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Leveraging Technology for a Better Consumer Experience

Technology can be a tricky thing for a small business. Used correctly, technology can increase revenue and streamline operations.

Opinions expressed by Entrepreneur contributors are their own.

Behind the Review host and Yelp's Small Business Expert, Emily Washcovick, shares a look at this week's episode of the podcast.

The Restaurant Technology Guys

Jeremy Julian, host of The Restaurant Technology Guys podcast, knows a thing or two about the restaurant technology industry. He grew up in his family business repairing cash registers, and now, over 20 years later, he's the vice president of professional services for that same company, Custom Business Solutions.

Despite his long tenure in tech, he's the first to caution small businesses against assuming technology will always solve their problems. "Technology for technology's sake is worthless," Jeremy said, elaborating that unless technology is implemented with the right mindset, it's not worth the investment.

Early adoption is something that can seem really cool or innovative, and something that might put your business ahead of the competition, but it has to be done mindfully—for instance, using technology to create a better guest experience.

"People that are doing [technology] well are understanding who their guests are and how they want to interact with that brand," Jeremy said. "Once you've defined who your consumer is and what your brand is, that's when you start to layer on technology. Ultimately, it's all about the experience and making sure the guest has the experience they're expecting. And what is that experience? Your brand and what it is you're trying to exhibit to the world really identifies how you home in on where you use technology."

Because technology should solve a problem or make a current process better, identifying existing pain points is key to using technology effectively. One way to accomplish this is to become a customer yourself and "shop" technology experiences in similar businesses.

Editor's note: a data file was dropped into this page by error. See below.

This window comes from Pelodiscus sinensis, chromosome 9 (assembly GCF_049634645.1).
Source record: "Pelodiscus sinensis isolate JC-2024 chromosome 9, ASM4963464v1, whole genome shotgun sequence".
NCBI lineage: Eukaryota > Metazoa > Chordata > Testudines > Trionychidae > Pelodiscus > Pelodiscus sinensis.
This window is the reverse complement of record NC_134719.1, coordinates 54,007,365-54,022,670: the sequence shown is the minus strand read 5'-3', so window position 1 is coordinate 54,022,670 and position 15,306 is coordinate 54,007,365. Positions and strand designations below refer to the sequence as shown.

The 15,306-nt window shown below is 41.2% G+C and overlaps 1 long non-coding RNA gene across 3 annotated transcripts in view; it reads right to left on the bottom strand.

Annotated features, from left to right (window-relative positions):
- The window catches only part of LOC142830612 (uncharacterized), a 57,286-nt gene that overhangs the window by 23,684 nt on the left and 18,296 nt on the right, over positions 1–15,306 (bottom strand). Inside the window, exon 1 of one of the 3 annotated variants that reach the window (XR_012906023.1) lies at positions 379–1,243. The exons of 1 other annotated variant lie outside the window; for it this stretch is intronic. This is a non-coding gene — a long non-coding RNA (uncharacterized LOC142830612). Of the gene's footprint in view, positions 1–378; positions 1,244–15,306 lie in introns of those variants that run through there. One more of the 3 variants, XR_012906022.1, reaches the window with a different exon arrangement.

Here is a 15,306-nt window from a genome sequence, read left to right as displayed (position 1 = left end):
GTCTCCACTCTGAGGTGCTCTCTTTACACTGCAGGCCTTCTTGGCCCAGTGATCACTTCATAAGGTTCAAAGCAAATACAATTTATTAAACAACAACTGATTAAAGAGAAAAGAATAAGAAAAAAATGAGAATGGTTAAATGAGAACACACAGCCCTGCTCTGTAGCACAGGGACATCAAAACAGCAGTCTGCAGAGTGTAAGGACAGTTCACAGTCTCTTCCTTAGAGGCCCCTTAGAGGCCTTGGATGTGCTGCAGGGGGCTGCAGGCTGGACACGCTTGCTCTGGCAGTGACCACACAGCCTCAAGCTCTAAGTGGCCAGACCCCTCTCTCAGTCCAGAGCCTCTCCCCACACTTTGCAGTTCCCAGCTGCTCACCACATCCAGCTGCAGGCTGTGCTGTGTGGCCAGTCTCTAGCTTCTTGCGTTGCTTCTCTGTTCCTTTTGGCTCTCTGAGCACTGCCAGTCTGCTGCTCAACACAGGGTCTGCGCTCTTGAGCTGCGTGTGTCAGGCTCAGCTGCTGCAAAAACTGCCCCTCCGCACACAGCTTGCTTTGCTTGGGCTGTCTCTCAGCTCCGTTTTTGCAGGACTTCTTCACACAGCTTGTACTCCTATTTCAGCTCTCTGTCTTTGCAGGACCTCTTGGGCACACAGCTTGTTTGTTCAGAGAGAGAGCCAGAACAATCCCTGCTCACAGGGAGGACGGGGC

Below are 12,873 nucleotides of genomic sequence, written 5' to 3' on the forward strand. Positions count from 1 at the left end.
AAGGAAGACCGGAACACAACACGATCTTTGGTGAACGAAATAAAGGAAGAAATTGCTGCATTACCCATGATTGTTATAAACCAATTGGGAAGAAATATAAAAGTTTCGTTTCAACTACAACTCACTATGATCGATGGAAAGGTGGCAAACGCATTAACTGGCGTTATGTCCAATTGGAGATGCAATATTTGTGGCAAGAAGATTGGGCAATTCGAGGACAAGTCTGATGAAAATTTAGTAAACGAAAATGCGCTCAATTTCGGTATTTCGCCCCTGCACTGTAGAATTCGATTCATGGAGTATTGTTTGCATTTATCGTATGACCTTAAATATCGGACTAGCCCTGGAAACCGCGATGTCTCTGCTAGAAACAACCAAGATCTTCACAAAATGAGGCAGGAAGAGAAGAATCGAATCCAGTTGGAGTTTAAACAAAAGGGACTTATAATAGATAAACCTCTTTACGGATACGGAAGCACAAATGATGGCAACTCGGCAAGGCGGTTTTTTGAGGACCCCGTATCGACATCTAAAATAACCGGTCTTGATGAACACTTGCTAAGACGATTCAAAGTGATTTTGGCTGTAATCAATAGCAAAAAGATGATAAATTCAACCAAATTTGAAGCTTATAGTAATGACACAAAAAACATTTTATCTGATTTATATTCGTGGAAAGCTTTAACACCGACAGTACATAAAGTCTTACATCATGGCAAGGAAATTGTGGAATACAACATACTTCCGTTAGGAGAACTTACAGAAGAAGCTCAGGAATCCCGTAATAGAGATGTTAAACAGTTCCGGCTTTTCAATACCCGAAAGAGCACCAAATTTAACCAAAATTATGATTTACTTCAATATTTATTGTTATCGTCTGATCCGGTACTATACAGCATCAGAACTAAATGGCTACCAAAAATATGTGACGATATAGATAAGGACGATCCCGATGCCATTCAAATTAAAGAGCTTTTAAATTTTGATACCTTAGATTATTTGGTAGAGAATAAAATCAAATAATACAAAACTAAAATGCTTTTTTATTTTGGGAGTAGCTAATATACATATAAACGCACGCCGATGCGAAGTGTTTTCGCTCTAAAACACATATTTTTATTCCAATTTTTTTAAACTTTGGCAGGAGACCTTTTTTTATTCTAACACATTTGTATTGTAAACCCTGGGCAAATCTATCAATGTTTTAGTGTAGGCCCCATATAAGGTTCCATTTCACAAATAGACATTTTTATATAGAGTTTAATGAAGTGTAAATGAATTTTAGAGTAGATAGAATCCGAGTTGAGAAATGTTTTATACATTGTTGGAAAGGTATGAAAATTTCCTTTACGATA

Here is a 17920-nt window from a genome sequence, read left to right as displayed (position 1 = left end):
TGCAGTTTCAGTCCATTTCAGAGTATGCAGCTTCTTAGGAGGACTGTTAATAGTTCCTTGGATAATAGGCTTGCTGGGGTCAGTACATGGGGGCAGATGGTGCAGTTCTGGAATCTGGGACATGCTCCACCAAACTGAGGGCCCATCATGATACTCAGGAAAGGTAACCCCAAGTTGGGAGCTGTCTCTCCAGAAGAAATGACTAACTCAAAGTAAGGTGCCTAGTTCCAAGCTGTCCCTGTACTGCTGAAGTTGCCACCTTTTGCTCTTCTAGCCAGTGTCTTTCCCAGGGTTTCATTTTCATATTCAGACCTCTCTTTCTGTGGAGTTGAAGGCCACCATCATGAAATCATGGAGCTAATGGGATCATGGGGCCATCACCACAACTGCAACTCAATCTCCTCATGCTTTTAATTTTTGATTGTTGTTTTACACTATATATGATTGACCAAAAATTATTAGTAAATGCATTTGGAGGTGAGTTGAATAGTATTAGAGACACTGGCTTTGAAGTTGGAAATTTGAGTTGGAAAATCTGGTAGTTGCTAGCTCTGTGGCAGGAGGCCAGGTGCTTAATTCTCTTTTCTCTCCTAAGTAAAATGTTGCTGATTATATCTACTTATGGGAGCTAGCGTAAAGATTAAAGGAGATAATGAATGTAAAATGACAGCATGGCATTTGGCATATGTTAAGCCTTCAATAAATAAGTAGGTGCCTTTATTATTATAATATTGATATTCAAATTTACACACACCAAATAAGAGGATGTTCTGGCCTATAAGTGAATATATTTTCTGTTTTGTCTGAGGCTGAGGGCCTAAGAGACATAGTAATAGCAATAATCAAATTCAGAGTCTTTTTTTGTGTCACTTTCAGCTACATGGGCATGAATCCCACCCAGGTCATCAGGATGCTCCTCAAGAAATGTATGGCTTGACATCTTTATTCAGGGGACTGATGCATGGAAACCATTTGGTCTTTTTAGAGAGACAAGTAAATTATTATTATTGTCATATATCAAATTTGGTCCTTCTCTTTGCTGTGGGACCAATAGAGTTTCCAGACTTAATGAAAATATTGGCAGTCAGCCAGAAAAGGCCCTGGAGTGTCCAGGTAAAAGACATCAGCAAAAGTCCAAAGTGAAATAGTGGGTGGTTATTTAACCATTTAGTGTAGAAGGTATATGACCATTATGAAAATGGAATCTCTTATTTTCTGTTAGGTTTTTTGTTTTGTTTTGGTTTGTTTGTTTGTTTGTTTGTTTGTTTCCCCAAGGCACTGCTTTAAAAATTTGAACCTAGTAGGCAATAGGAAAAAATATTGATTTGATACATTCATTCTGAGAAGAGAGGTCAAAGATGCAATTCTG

"Go be a consumer at two or three brands that you know," Jeremy said. "Business owners like to talk to other business owners, and they like to talk about what they're doing well." This can give you valuable insight into how your customers want to interact with the technology you are trying to implement.

It's also important to remember that what works for a large business might not be the best fit for a small business. When it comes to choosing a technology partner, think of them as a full-on business partner. "They represent your brand. They represent your product. They represent your solution to the consumer," Jeremy said.

Because technology is sometimes the very first touch point for your consumers, the solution you choose should be intuitive and reliable. Otherwise, you could lose potential customers. "Oftentimes, they're not walking in and talking with the owner. They're on your website where they're on this app, scheduling their time. And if they don't have a good experience, it's frustrating," Jeremy shared.